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This section aims to explore and explain different types of information.

Here is a video discussing this section!
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Although we aren’t quite ready to get into true “models”, what we discussed in the last topic might most conveniently be described as a “numeric model.”

Another way of thinking about what we did in the last topic, is that we reasoned our way to a solution to the problem we were given. But how do you go from all those observations and statements, to something you can attach numbers to? How do you go from “how much would it cost to build a patio” to “I will need approximately 300 pavers at $$2.50$ each”? This is where it is important to recognize types of information. Information comes in many different types. In this class we will cover some specific types of information that are best handled by the mathematical reasoning process , but before we narrow our focus to that it is worthwhile to at least recognize a few other types of information. At it’s most basic level we could define “information” as “a collection of knowledge or observations used to problem solve”. Even this definition is a little lackluster (as are most definitions when it comes to trying to define anything as nebulous as “information”). Nonetheless, you want to think of information as the basic blocks you use to build some method of solving the problem in front of you. Just like anything you build however, it’s important to know what the strengths and weaknesses of your building materials are, and information is no exception. Here are some key types of information for our purposes: • Quantifiable Information: Information that can be numerically or algebraically represented (but may not be yet, see Data below); eg the design of the patio or the fact that bricks are available to buy at the local hardware store. • Data: Data is Quantifiable Information that has been quantified. This is a gray line; data is rarely distinguished from quantifiable information. An example might be that the “quantifiable information” would be that a brick can be bought with money (ie there is some number that corresponds to it’s cost) whereas the “data” would be the specific cost of the brick (eg the brick costs$$2.50$). In one case we have information that tells us there exists a piece of data (a number), but we don’t have it yet, whereas in the other case we have the actual data (number) already.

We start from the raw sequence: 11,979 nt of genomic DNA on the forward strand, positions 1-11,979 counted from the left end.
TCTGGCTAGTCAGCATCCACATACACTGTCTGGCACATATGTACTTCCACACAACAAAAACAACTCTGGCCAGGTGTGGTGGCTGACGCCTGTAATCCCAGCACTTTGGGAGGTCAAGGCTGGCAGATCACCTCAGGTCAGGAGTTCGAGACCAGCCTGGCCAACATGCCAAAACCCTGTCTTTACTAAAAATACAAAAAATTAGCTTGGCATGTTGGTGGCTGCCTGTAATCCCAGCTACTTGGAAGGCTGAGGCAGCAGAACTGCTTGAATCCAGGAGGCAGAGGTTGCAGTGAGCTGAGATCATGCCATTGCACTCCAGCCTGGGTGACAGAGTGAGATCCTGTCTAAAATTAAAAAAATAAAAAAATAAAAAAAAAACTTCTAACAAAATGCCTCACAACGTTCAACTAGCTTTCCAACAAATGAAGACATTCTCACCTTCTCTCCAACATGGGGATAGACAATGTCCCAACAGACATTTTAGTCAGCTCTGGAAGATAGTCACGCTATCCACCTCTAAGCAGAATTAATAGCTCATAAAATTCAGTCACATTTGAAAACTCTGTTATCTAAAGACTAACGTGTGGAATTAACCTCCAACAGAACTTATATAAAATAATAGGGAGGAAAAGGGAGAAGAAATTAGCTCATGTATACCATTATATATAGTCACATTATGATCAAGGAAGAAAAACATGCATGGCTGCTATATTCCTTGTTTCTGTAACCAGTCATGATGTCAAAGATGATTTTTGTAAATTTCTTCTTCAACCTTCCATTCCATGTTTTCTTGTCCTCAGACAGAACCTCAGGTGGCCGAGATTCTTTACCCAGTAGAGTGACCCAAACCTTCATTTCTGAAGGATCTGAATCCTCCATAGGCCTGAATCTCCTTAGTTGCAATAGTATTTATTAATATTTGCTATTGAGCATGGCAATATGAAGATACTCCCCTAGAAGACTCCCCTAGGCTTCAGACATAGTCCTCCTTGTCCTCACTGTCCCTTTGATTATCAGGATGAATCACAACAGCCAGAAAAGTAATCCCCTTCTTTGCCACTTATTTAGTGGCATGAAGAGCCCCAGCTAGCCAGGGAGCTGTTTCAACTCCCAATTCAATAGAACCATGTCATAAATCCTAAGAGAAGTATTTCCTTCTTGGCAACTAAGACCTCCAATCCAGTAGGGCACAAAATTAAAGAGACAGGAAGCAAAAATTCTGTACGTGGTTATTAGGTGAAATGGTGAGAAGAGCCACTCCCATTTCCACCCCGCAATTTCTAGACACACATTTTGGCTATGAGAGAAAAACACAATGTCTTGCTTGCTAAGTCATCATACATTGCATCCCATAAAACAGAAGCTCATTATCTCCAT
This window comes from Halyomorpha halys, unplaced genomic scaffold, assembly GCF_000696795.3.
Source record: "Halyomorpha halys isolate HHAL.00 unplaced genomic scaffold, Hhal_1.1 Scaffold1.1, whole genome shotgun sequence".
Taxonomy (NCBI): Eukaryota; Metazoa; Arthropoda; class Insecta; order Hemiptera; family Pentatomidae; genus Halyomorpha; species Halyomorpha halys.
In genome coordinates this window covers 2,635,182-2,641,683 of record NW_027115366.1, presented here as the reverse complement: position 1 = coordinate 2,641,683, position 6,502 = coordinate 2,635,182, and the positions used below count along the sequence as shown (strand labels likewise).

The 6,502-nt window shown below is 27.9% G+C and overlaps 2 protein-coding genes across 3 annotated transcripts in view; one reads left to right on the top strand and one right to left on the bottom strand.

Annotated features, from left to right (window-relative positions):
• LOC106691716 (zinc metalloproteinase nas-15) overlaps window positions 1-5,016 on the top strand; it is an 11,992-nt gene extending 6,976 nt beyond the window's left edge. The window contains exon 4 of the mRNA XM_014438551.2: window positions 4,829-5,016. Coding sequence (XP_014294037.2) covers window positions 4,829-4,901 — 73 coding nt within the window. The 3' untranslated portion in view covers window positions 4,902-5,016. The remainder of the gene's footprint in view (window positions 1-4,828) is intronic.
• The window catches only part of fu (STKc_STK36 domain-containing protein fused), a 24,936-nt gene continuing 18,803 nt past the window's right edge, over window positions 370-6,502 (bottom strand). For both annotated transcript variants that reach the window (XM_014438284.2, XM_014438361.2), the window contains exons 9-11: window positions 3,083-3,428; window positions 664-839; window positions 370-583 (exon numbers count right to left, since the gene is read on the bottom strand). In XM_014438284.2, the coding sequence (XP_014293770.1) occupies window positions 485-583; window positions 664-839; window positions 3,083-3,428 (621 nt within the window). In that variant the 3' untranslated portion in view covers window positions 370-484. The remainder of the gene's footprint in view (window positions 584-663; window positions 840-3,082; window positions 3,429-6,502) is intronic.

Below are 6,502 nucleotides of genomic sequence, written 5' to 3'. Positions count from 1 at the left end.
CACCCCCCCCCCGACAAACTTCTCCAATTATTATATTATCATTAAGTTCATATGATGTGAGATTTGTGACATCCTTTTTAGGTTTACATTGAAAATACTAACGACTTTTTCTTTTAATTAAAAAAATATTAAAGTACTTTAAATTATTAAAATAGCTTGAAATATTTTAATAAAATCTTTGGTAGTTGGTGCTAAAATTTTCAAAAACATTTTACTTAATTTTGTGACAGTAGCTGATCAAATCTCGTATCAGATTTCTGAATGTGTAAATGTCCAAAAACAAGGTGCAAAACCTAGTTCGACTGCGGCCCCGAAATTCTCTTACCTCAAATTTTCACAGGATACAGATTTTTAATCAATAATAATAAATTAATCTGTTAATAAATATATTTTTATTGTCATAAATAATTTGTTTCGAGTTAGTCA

• Extraneous Information: Information that is not relevant to the problem solving process/method you are using. This is often (somewhat paradoxically) the most important type of information, in that recognizing that some piece of knowledge can be ignored is often the key to seeing how a solution can be achieved. In our example; if you keep spending all your time trying to quantify the relative costs of paint colors and you don’t stop to ask if the patio is going to be painted, then you are wasting a lot of time if it turns out that paint isn’t necessary.
1 : Why do we focus primarily on quantifiable types of information?
In the real world, only information that can be boiled down to an effect on a bottom line; ie numbers, are important. The only thing we know how to deal with in science is numbers. This is a math course which focuses around algebra and numbers; other courses focus on other types of information as appropriate. This is a math class, and math is only about numbers. Because the education gods hate me and have decided this is the best way to tortue me.
2 : Why is it important to learn about extraneous information? (Select all that apply)
It’s not. By definition. Because knowing what information to not include can actually dramatically simplify a problem. In the real world you just about always get random information that isn’t useful. Weeding out that information is an important skill. Because that is the information we will use to solve the problem. Often identifying what is or isn’t extraneous is the hard part of a problem.